Benefits of the valve-sparing operation are that the patients keep their own aortic valve and that there is no need of lifelong anticoagulation, which is desirable especially in young women who wish to have a child. For 1-year survival there is no difference between the two techniques, but severe mitral regurgitation was observed more often after the valve-sparing surgery [21]. Currently, other surgical techniques such as PEARS (personalised external aortic root support) and the Florida sleeve operation play a negligible role in MFS patients [23, 24]. Another option would be to use an aortic bioprothesis with subsequent percutaneous aortic valve replacement if needed. There are limited data on percutaneous mitral valve reconstruction with MitraClip in MFS [25]. However, there are no data on the performance of percutaneous cardiac interventions on subsequent risk of aortic dissection in MFS. Long-term outcome data in MFS show that aortic surgery in other segments is quite frequent; even after elective aortic root replacement the risk of reintervention is more than 10% with about 15% of patients suffering from type B dissection over time. After type A dissection the risk of reintervention is 50% or higher [2628].

Medical treatment

Overall, 64% of the patients in our cohort were on some form of cardiac medical treatment: 39% were treated with a beta-blocker, 43% with an ARB and 13% with an ACE inhibitor. These results are similar to recently published studies [13]. Of the 37 patients not on medication, 23 (62%) were <17 years old and the mean diameters were 3.1 ± 0.9 cm for the aortic root and 2.4 ± 0.7 cm for the ascending aorta. Of those >17 years of age, after excluding the patients who undergone Tirone David or composite graft procedures or having Z-score <2.0, we identified 5 patients with Z-score >3.0 not on medication,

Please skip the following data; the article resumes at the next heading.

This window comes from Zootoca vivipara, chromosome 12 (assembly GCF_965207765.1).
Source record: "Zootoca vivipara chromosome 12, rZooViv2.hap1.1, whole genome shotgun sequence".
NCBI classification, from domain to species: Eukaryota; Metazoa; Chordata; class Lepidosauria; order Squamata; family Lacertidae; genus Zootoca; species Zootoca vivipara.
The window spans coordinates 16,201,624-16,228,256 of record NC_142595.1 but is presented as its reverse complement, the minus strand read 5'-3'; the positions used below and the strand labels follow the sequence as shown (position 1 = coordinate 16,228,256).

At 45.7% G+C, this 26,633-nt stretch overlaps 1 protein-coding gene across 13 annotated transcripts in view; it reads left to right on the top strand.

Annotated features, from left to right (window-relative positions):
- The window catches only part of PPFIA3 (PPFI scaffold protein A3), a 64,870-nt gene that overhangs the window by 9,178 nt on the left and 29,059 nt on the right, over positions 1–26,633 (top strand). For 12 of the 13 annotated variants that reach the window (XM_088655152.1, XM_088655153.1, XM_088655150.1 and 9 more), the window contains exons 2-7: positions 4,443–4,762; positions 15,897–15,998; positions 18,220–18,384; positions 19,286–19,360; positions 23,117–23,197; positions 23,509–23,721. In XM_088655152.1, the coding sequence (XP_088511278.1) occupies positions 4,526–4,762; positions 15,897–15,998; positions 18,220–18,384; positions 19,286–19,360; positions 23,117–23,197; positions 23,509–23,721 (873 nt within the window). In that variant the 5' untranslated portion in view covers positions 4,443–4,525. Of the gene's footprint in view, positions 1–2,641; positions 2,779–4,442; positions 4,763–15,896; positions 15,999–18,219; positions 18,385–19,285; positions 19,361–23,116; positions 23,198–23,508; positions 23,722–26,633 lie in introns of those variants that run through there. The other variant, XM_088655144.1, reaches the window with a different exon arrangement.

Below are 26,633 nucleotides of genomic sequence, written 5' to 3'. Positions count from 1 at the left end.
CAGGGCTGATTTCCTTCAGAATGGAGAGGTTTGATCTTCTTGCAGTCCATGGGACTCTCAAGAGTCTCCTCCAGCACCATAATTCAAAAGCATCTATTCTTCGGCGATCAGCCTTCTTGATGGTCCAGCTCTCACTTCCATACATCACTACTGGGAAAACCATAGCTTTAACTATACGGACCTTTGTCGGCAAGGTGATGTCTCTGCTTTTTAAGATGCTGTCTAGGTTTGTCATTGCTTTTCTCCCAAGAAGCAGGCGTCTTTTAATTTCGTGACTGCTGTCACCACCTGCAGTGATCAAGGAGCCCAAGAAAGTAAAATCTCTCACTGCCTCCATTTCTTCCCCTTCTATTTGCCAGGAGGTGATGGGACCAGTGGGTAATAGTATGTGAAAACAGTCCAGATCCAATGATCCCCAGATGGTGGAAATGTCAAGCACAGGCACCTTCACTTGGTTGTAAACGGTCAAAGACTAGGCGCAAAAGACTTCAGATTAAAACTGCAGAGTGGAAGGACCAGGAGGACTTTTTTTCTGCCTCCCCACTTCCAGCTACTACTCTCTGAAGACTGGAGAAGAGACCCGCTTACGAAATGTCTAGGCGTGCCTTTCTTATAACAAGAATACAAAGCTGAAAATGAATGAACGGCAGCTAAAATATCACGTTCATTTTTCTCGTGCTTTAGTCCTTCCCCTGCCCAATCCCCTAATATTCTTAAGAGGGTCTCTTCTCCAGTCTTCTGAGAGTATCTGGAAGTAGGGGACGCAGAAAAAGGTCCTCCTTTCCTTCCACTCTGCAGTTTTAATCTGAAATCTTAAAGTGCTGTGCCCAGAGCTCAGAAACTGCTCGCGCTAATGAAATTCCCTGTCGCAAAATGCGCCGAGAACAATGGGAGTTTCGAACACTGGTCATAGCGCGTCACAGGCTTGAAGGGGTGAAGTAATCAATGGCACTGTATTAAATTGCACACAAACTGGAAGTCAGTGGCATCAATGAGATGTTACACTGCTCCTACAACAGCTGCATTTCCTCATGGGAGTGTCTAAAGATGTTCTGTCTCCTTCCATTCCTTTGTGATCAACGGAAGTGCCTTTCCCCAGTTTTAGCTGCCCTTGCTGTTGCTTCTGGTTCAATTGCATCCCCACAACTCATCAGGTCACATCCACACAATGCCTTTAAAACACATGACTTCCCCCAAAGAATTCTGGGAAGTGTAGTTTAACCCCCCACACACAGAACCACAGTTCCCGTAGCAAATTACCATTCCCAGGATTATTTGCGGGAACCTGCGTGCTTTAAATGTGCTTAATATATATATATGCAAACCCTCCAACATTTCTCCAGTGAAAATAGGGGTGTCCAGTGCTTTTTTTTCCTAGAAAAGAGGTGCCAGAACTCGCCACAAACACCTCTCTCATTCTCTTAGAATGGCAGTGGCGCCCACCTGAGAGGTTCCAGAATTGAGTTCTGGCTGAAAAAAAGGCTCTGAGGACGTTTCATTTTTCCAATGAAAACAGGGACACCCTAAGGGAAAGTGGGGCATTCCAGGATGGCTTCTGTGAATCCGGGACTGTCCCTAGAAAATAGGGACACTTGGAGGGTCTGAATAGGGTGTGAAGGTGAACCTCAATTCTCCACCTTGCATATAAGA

Since 1994, when Shores and colleagues showed that treatment with beta-blockers in MFS patients slows aortic growth rate, beta-blockers belong to the standard of care in MFS patients with either aortic root dilatation and/or positive family history for aortic root dilatation and/or a mutation know to be associated with an aortic phenotype [2932]. Therefore we anticipated a much higher percentage of patients under beta-blocker therapy. Our data show that patient education is important and should be a main focus in treatment of these patients.

Since ARB therapy has been shown in a MFS mouse model to have a protective effect on the aorta for aneurysms and dissection, its use has been widespread [33]. In 2014, Mueller et al. showed in a cohort of paediatric MFS patients that ARB and beta-blocker therapy both slow aortic root dilatation [34]. Losartan and beta-blockers such as atenolol seem to be equivalent [35]. The Taiwan Marfan trial and the compare trial both demonstrated that combined therapy with a beta-blocker and ARB was more effective than beta-blockers alone [36, 37]. Larger trials such as the Pediatric Heart Network randomised trial of atenolol versus losartan in children and young adults showed similar efficacy [38]. Therefore it is up to the treating clinician to choose a beta-blocker and/or ARB in patients with MFS; however, at least one of these medications should be used.